Italy by train can be quite easy for travel between cities (Naples-Rome-Florence-Venice-Milan) as well as local travel to towns and villages along the way if you do a bit of research and don’t get distracted. I was interested in a day trip via train from Naples to Herculaneum, a town affected by Mt. Vesuvius in 79 AD and an UNESCO World Heritage Site. I decided to skip the pricey bus tour and do it myself via the Circumvesuviana train which has five train routes around Vesuvius (each marked by a specific color) and in about 20-30 minutes would transport me from Naples Garibaldi station to Ercolano Scavi in nine stops on two of the five train options. Herculaneum is an easy day tour from Naples if you arrive by cruise ship. I was thrown off my solo traveler game by a few American tourists – there’s a story to tell, a lesson to be learned and a free lunch!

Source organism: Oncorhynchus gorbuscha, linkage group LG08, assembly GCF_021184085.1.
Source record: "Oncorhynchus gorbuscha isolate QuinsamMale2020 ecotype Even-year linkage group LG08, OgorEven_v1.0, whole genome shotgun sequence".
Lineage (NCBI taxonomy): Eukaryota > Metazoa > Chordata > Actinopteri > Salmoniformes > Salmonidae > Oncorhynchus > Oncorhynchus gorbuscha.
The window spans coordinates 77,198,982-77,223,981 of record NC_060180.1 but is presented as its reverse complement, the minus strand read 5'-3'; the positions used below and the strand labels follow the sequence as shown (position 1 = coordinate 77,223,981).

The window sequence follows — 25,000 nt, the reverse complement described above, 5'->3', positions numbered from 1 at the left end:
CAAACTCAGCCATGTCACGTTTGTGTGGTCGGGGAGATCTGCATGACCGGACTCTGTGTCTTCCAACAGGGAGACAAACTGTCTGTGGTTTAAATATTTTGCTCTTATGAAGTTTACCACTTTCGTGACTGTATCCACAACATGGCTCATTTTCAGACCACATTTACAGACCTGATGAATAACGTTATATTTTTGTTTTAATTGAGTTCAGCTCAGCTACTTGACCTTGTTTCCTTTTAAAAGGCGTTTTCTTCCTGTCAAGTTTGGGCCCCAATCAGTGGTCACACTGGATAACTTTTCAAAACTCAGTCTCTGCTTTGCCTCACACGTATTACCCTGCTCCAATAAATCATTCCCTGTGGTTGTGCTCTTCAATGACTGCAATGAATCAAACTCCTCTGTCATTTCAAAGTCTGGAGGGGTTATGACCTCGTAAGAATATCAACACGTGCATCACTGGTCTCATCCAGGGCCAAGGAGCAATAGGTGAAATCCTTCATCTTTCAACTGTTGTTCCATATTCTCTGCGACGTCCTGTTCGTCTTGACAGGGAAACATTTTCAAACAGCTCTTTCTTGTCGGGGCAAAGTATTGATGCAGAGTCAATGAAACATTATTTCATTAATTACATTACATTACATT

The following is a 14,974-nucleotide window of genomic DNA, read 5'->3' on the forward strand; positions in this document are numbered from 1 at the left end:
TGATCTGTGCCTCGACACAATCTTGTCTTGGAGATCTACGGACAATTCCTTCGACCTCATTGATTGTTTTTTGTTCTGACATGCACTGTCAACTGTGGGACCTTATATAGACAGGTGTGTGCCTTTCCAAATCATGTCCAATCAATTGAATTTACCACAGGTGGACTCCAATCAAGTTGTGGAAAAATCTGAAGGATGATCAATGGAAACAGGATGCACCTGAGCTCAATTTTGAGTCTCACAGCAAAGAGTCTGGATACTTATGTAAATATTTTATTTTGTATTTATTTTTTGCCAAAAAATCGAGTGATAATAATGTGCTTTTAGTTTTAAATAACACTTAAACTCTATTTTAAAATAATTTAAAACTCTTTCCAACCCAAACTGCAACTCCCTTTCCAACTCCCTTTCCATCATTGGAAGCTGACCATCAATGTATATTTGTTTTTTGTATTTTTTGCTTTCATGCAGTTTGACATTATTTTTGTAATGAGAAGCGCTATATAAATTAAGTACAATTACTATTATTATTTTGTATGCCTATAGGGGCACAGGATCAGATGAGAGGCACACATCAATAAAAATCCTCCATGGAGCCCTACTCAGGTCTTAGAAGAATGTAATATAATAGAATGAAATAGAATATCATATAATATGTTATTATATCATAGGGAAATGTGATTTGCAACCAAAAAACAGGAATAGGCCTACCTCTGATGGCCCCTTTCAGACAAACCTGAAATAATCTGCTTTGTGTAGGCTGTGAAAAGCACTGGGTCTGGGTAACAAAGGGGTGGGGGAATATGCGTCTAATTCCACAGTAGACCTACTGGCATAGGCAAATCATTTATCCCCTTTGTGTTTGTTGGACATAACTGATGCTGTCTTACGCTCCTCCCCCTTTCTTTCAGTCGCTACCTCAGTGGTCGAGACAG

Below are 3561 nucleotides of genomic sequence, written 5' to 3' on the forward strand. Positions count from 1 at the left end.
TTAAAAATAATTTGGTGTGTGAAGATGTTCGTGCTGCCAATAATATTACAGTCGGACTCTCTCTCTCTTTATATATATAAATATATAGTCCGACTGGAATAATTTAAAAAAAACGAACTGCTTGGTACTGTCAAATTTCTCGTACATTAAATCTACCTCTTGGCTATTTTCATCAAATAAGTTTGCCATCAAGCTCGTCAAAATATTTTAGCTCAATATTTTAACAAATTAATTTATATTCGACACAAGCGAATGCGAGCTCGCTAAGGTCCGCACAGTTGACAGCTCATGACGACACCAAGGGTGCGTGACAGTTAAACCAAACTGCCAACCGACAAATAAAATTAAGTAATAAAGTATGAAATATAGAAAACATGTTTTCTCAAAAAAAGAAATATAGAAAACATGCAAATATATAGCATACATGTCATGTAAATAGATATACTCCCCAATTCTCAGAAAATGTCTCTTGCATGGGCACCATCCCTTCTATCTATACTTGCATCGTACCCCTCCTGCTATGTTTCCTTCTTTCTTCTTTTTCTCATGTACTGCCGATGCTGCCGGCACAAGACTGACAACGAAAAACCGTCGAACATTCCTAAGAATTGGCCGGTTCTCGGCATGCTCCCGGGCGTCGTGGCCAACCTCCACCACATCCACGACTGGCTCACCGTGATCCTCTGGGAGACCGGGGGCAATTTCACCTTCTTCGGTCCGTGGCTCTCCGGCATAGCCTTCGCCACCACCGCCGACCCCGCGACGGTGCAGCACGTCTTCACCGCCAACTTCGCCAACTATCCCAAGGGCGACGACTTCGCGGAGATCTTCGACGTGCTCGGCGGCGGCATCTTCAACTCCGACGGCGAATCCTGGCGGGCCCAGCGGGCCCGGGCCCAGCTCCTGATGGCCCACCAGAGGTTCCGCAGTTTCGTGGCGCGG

Bus N151 from the Waterfront (or Cruise Terminal) to Naples Train Station
I was staying along the waterfront at Partenope Relais and many local busses were frequently flying around the corner to all parts of the city. Bus N151, would transport me to the Naples Garibaldi Train Station. I want to say the cost was about €1.20 vs. €15 taxi so I decided to experience the local bus. I’m accustomed to standing on the bus so didn’t mind standing with space around me but when we stopped at the ferry/cruise port and folks crammed in with suitcases and I was packed like a sardine did I start to wonder about the ROI on the bus vs. taxi conundrum. Luckily, I’m tall and had the upper window for air as it was a humid morning. With many of the Italians standing or sitting around me eye to boob height, I was a bit uncomfortable so I looked out the window at the local life passing by. With each stop, I hoped people would leave but they didn’t spill out until the last stop at the Naples Garibaldi Train Station.